The General Review

Michael Brooke has reviewed the Region 0 DVD release of The General

This DVD is part of Kino’s The Art of Buster Keaton, a series of ten DVDs (available separately or as a box set with a bonus DVD) covering the complete output of Buster Keaton from 1920 to 1928, by far his most fertile and creative period. Each DVD contains between two and four films, so the rating for picture quality applies only to the main feature. All Keaton’s silent films were originally shot in 4:3, so you wouldn’t expect an anamorphic image, and the DVDs have been transferred at the correct frame rate. The rating for sound refers to the quality and appropriateness of the musical score – in all cases, the recording itself is in perfectly serviceable digital stereo. There are no extras apart from the supporting shorts.

The General

If anyone thought that the relatively low-key nature of Seven Chances, Go West and Battling Butler showed a decline from the magnificent features of 1923 and 1924, The General (1926) triumphantly proved them wrong. That said, although it’s now universally regarded not only as Buster Keaton’s supreme masterpiece but one of the greatest silent films (not to mention screen comedies) full stop, it took an amazingly long time to achieve the recognition it deserved: not only was it a disastrous box-office flop on its original release but it also got mostly dreadful reviews from people who really should have known better.

From first frame to last, The General is an astounding achievement. As a comedy, it’s consistently inventive and hilarious (even by today’s standards: I’ve seen it in the cinema several times, and it’s been greeted with constant laughter and even applause on every occasion), but the film’s virtues go far deeper than that. Keaton’s passion for authenticity, coupled with the biggest budget he ever had to work with, meant that he could recreate the American Civil War with astonishing accuracy (it wipes the floor with the more stagey, studio-bound likes of Gone with the Wind). With a visual style inspired by the contemporary photographs of Matthew Brady, and the result is one of the most sheerly beautiful films of the whole silent era.

But, crucially, Keaton never lets this passion for authenticity slow the film down. Running at an admirably tight 75 minutes, it moves like a rocket, never more so during the two great locomotive chases that make up the bulk of the running time. Keaton historian Jim Kline claims that no fewer than 70% of the shots in the film feature a moving camera, an amazing number considering that The General was made fifty years before the invention of the Steadicam at a time when many other films were resolutely stagebound.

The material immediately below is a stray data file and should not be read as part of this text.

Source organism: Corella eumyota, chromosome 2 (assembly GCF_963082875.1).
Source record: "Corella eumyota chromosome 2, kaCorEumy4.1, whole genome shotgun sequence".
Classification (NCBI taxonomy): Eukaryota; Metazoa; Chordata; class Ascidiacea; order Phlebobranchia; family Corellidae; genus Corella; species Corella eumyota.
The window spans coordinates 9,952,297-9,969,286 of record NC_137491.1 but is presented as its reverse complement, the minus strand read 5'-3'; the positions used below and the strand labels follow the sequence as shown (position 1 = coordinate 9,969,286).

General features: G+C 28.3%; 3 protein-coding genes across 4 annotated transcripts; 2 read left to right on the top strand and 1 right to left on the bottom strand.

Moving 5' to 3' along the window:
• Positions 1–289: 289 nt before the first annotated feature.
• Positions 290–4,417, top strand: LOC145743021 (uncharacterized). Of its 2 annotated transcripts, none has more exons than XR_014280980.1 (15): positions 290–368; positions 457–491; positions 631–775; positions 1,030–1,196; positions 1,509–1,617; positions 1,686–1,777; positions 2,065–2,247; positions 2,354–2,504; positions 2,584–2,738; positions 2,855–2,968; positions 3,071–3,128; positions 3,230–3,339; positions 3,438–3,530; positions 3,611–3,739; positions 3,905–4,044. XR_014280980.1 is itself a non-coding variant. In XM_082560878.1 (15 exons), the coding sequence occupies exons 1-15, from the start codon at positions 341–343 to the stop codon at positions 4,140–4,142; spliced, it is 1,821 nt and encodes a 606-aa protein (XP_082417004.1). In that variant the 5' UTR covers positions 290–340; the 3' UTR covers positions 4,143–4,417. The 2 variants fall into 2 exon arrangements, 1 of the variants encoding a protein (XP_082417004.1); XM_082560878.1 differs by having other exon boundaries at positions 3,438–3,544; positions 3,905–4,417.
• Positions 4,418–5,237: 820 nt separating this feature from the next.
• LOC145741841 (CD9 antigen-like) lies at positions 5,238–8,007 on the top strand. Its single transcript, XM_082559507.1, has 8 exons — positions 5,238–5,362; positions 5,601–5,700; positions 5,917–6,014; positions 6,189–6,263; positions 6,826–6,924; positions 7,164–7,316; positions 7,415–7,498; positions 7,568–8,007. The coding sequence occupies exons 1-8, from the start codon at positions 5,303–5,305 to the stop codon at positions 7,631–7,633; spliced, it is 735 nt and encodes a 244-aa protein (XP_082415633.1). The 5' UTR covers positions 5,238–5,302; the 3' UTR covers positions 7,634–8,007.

Keaton plays Johnnie Gray, a train driver who has two great passions: his locomotive, the ‘General’, and Miss Annabelle Lee, though the second of these is rather less keen on him, especially after he’s turned down when he tries to enlist as a soldier in the Confederate army (typically for bureaucrats in Keaton films, they never bother to tell him that he was turned down because his skills as a train driver were more important to them than his fighting prowess, leaving both him and, crucially, Annabelle to assume that he’s merely a pathetic wimp).

So Johnnie’s life trundles on uneventfully until one day his beloved ‘General’ is kidnapped by Union spies – with Annabelle on board. Quickly commandeering a similar locomotive, the ‘Texas’, he gives chase, trying to undo the damage on the way while being shot at both by enemy rifles and self-inflicted cannon fire. And when he gets behind enemy lines – there’s a great night-time suspense scene when he inadvertently finds himself under the very table where key tactics are being plotted – he has to rescue Annabelle and the ‘General’ and get back home unscathed.

Keaton’s control of this material – apparently based on a true story – is masterly throughout, whether it’s the large-scale set-pieces (including what was then the single most expensive shot in film history, where the ‘Texas’ plunges to its doom after it attempts to cross a burning bridge – it’s quite obviously done for real, and indeed the wreck of the train was a popular Georgia tourist attraction for decades afterwards!) or the smaller, more intimate moments, such as the now iconic shot of a lovesick Keaton sitting on the metal bar joining the wheels of his train, oblivious to the fact that it’s starting to move. True, the romance is a little perfunctory – to be honest, the only romantic subplot that’s ever convinced me in a Keaton film is the one between him and the cow Brown Eyes in Go West – but given the riches on offer elsewhere that’s a very minor point. In all other respects, the film is an unqualified masterpiece – it was Keaton’s own personal favourite of all his films, and no wonder.

Gratifyingly, Kino have done a very impressive job with the DVD transfer. Although it’s not quite up to the standard set by Seven Chances, the print is generally in very good condition (a few spots, scratches and minor blotches aside), pleasingly sharp with lots of fine detail, and with a wide dynamic range. Even better, it’s been given a slight sepia tint, which reinforces the impression that it’s been torn straight from the history books (come to think of it, when the film was made the Civil War was more recent than The General is to us now!), with night scenes given an equally subtle blue shading. Some of the toning in Kino’s collection has come off very badly – The Saphead and the opening of Seven Chances being cases in point – so I’m delighted to report no problems on that score here.